5 common interfaces for image transfer you should know

Some of the key technologies used across all industries are interfaces that transfer different types of data between devices – for example, images. Such transfers are based on providing data (for instance, processors/controllers or computers) and devices that present such data – for example, displays or monitors. 

When talking about interfaces, we refer to the process of connecting devices we use to transfer data. They are essential to presenting content on visual information carriers such as LCD TFT screens. 

In this article, we take a closer look at the most popular interfaces used for image transfer today to show you the pros and cons of each technology and help you understand which could be a good match for your next application. Read on to find out more about the cutting-edge technologies used today for transmitting images.

Let’s start with interface basics

When it comes to interfaces, we can divide them into two separate groups: internal and external solutions. 

Internal solutions 

In internal solutions, users directly connect components of the same device that is usually set in the same enclosure as the controller and display. These are interfaces for image transfer but can also transfer other data. Examples include RGB, LVDS, MIPI DSI, and Vx1.

External solutions

In these solutions, two separate devices are connected by a cable – for example, a computer and a monitor. Examples include HDMI, DVI, VGA, or DP.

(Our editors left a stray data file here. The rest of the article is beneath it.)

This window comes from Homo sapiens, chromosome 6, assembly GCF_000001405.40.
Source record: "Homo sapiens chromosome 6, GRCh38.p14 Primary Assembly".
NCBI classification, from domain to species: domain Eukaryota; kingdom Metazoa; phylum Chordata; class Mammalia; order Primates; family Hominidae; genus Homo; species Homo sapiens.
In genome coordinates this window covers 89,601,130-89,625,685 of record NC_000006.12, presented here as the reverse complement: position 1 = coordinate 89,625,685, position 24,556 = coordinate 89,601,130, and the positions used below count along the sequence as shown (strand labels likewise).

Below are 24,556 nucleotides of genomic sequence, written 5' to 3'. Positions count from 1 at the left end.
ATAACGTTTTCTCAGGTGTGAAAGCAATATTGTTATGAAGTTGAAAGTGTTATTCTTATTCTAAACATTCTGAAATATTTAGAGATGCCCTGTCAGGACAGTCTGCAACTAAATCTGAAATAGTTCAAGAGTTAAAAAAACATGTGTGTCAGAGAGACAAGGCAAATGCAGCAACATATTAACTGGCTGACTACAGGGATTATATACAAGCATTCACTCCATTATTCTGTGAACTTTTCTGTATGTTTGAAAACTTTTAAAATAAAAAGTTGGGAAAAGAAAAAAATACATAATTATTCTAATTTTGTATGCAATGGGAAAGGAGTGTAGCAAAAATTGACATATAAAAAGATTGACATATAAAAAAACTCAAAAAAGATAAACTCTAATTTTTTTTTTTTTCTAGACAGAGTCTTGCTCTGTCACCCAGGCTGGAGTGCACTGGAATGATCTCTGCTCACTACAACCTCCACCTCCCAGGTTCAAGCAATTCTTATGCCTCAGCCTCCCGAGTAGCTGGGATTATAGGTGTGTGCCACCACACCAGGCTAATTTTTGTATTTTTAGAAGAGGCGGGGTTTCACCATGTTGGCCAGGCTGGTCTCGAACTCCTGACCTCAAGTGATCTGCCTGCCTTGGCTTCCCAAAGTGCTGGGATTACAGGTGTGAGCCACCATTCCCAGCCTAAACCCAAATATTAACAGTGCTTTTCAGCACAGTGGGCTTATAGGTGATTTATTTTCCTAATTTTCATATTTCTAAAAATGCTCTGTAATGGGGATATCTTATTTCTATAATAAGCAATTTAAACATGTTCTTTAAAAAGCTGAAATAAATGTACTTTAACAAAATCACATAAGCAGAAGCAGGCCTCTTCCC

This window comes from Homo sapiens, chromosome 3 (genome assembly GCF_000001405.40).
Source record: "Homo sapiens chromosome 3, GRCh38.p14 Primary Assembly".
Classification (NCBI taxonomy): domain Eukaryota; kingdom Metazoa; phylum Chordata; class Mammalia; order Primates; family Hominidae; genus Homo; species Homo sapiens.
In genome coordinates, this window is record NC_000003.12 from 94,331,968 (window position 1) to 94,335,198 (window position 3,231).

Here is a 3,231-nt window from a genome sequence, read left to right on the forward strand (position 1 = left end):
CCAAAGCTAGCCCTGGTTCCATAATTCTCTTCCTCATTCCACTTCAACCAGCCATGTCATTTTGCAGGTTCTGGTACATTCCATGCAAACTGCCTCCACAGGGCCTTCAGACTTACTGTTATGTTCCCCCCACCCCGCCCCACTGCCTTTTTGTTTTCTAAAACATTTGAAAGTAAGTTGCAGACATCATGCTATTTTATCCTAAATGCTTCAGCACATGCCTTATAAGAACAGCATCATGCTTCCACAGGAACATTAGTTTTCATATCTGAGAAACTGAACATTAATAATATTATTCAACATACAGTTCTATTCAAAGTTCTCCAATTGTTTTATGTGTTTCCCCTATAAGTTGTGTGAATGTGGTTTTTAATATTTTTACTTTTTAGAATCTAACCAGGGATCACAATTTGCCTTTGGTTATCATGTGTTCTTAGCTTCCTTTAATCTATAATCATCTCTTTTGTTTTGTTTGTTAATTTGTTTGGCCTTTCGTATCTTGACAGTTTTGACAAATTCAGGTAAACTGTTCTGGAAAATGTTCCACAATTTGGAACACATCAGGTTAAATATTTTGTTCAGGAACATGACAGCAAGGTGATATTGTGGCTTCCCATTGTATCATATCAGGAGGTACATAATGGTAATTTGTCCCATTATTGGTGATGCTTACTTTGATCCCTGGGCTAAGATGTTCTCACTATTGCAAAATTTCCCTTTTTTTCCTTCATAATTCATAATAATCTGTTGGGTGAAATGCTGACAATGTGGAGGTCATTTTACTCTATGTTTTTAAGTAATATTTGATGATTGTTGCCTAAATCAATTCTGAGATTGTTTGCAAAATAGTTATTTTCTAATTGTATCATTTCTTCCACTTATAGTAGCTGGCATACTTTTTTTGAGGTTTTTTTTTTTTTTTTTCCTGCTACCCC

Another way to divide interfaces is by taking into account the type of data transmission they allow: 

  • Parallel interfaces – interfaces where information is transmitted through several lines. 
  • Serial interfaces – here, information is transmitted through a single line. 

Introduction to image transfer interfaces

During the last few years, RGB and LVDS interfaces have become commonplace technology used in LCD TFT displays. The choice between RGB and LVDS was dictated by the resolution of the display. For example, an RGB interface was recommended for resolutions lower than 640×480 px. The LVDS interface, on the other hand, was chosen for resolutions higher than 800×480 px. 

However, as display technologies developed, these interfaces have changed as well. Today, many applications use the RGB interface for resolutions lower than 1280×800 px and the LVDS interface for displays with resolutions above 320×240 px. Today’s use of advanced microprocessors and microcontrollers also upgraded the RGB or LVDS drivers, which simplifies the process of implementing LCD TFT displays in applications. 

Let’s take a look at the most popular interface types to discover their unique characteristics.

5 most common types of image transfer interfaces

1. RGB (Red, Green, Blue)

This type of interface is based on parallel data transfer through at least a few wires. Every line can transmit 1-bit information that determines the intensity of the RGB color of a given pixel. 

Depending on the type of RGB interface you’re working with, you will see different requirements as to the number of wires. For example, 24-bit variants of RGB interfaces may require manufacturers to use 24 wires for every pixel. 

Every RGB interface includes five types of signals: